PM Modi Bets On ‘Shining Poor’, Rahul Gandhi ‘Stoops To Conquer’
Politicians are awful at predicting their own defeat. The stronger the politician, the louder their echo-chamber, and therefore the darker their blind spot.
Remember Indira Gandhi in 1977? She cut short her Emergency and called for polls, based on intelligence inputs that people were happy because “trains were running on time and there was general discipline all around”. She also believed her TINA – There Is No Alternative – factor. She completely missed the anger bubbling in the countryside, as a coercive state went about sterilising people and demolishing slums. She was wiped out in the elections, losing her own seat to Raj Narain, a clownish leader; and her son Sanjay lost from the family pocket borough of Amethi. It was brutal.
Cut to Atal Bihari Vajpayee in 2004. Once again the TINA factor made him look invincible. But then he blundered into the ‘India Shining’ campaign celebrating trivial urban joys, like access to a mobile phone. India’s poor, trapped in a low-income, stale-mated existence, recoiled in horror. Vajpayee lost heavily to a ‘faceless’ Congress led by the ‘inexperienced’ Sonia Gandhi. Suddenly, TINA had become TIAA (There Is An Alternative)!
Something eerily similar is happening today, and the most powerful politician of our times could be missing the smoke signals.
Unlike with Indira and Atal, all three factors are in play this time – the misplaced belief in TINA, premature celebration, and a coercive state.
Are India’s Poor Shining?
Have you seen Prime Minister Modi’s Saaf Niyat, Sahi Vikaas (noble intentions, correct development) campaign? Beautiful smiles light up creased rural faces, thanking Modi for giving them a home, top-class education, electricity, bank accounts, and smoke-less gas cylinders.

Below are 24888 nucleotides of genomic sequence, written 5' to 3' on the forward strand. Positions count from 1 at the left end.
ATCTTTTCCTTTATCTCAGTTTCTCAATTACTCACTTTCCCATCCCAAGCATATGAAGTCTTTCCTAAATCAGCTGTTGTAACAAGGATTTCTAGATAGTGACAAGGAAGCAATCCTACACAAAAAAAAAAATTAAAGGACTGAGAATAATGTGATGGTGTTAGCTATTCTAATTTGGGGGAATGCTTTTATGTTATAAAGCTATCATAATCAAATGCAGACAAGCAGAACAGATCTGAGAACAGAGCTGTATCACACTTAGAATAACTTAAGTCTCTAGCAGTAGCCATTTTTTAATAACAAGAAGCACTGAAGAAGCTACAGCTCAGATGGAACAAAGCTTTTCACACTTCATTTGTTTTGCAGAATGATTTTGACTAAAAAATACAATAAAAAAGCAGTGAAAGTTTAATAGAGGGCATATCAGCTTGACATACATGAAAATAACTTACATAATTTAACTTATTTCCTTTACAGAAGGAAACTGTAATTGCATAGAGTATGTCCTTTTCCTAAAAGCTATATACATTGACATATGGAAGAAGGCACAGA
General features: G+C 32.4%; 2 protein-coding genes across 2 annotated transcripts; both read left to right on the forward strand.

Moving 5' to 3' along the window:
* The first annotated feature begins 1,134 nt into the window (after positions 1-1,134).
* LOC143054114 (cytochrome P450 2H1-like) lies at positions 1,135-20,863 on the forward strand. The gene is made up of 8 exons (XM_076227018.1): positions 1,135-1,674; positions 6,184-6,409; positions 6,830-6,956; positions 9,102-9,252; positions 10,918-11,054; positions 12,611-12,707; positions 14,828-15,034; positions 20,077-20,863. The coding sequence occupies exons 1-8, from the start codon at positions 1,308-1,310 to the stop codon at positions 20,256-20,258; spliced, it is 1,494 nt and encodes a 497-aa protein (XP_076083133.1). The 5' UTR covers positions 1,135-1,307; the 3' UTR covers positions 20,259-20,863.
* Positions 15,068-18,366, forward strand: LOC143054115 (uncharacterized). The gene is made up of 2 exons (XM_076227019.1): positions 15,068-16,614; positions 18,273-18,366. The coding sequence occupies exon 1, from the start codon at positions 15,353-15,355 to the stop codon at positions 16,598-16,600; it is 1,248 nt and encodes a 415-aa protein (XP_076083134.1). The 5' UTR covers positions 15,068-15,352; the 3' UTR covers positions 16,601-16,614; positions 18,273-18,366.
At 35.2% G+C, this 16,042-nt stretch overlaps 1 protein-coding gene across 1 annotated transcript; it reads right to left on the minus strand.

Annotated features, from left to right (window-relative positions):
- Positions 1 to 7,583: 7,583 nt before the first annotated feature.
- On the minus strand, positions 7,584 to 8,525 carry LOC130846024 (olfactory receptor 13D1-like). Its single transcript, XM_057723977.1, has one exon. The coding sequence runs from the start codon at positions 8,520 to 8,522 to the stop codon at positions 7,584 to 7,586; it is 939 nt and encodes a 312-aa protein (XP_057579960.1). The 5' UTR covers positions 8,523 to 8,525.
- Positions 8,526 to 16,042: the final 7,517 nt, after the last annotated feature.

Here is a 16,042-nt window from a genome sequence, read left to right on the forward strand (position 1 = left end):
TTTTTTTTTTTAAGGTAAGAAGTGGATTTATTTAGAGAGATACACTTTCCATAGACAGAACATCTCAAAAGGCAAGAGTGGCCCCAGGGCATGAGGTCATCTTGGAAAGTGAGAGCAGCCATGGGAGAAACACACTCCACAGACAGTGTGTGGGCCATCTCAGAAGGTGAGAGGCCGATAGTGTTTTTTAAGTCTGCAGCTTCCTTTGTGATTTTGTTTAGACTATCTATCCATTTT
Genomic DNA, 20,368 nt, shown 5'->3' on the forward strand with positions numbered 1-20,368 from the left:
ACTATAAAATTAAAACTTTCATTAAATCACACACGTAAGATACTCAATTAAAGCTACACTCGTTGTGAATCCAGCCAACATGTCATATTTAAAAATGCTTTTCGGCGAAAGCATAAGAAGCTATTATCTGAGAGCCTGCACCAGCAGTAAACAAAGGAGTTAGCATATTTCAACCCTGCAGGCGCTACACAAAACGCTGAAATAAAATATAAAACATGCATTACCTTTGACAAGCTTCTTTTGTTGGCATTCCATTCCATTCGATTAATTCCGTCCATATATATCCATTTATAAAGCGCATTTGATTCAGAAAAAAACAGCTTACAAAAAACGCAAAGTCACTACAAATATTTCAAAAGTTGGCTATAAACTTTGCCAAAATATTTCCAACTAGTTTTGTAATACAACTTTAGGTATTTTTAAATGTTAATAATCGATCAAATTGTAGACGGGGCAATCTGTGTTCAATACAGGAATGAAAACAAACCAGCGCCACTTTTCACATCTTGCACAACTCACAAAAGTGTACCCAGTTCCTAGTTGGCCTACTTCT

Frankly, this one could be even more harmful than Vajpayee’s India Shining videos; here India’s poor are shining! Never mind un-remunerative farms, lack of jobs, spiralling crime, racial violence, social schisms, child malnourishment, worsening sex ratios… never mind all of that, just hold your hands and sing ring-a-ring-a-roses in a verdant, beatific countryside. Did you say echo-chamber?
Clearly, political momentum is shifting, although it is yet to register on the Richter Scale. But turbulence is discernible if we parse Prime Minister Modi’s 48 months in office in three remarkably different phases:
- Phase 1: about 36 months, from May 2014 through 2017, an ascending romance with an unbelievably energetic, voluble and visible leader, culminating in demonetisation followed by the landslide victory in Uttar Pradesh.
- Phase 2: about 6 months, from June through December 2017, a period that was the Plateau of Doubt.
- Phase 3: another 6 months, from December 2017 through May 2018, when the plateau curved into a slowly accelerating descent for the rulers, and a marked upturn for Rahul Gandhi’s Congress and a clutch of regional chieftains.
Let’s dig a little deeper into each phase.
Phase 1: 36 Months Of An Uninhibited Honeymoon
Prime Minister Modi could simply do no wrong. He was everywhere, hugging Barack Obama on Rajpath, rousing non-resident Indians at Madison Square Garden, doing yoga, cleaning streets, serenading Xi Jinping by the Sabarmati, surgically striking Pakistan, and commanding an unstoppable election-winning machine. Haryana, Maharashtra, Jharkhand, Assam, Jammu… he was steamrolling to victory everywhere. He did suffer reverses in Delhi and Bihar, but these were brushed away as local oddities in the overwhelming euphoria.
Then Modi played his most audacious political card – demonetisation! 86 percent of people’s cash was made worthless, traumatising ordinary folk. Modi now showed the political mettle he is made of. He converted people’s suffering into a ritual cleansing, something God-fearing Indians unquestioningly believe in, that a painful sacrifice is necessary to rid the world of evil. The ‘evil’ here was “the rich man, with his ill-gotten black cash”.
The poor numbed their misery and applauded Modi for his courage.
Momentarily, his anti-rich halo became as powerful as Indira Gandhi’s pro-poor manoeuvers in nationalising banks and abolishing royal privileges in the late 1960s.
And just as Indira had swept the 1971 polls, Modi annihilated his political opposition in the Uttar Pradesh elections that were fortuitously held about four months after D-day.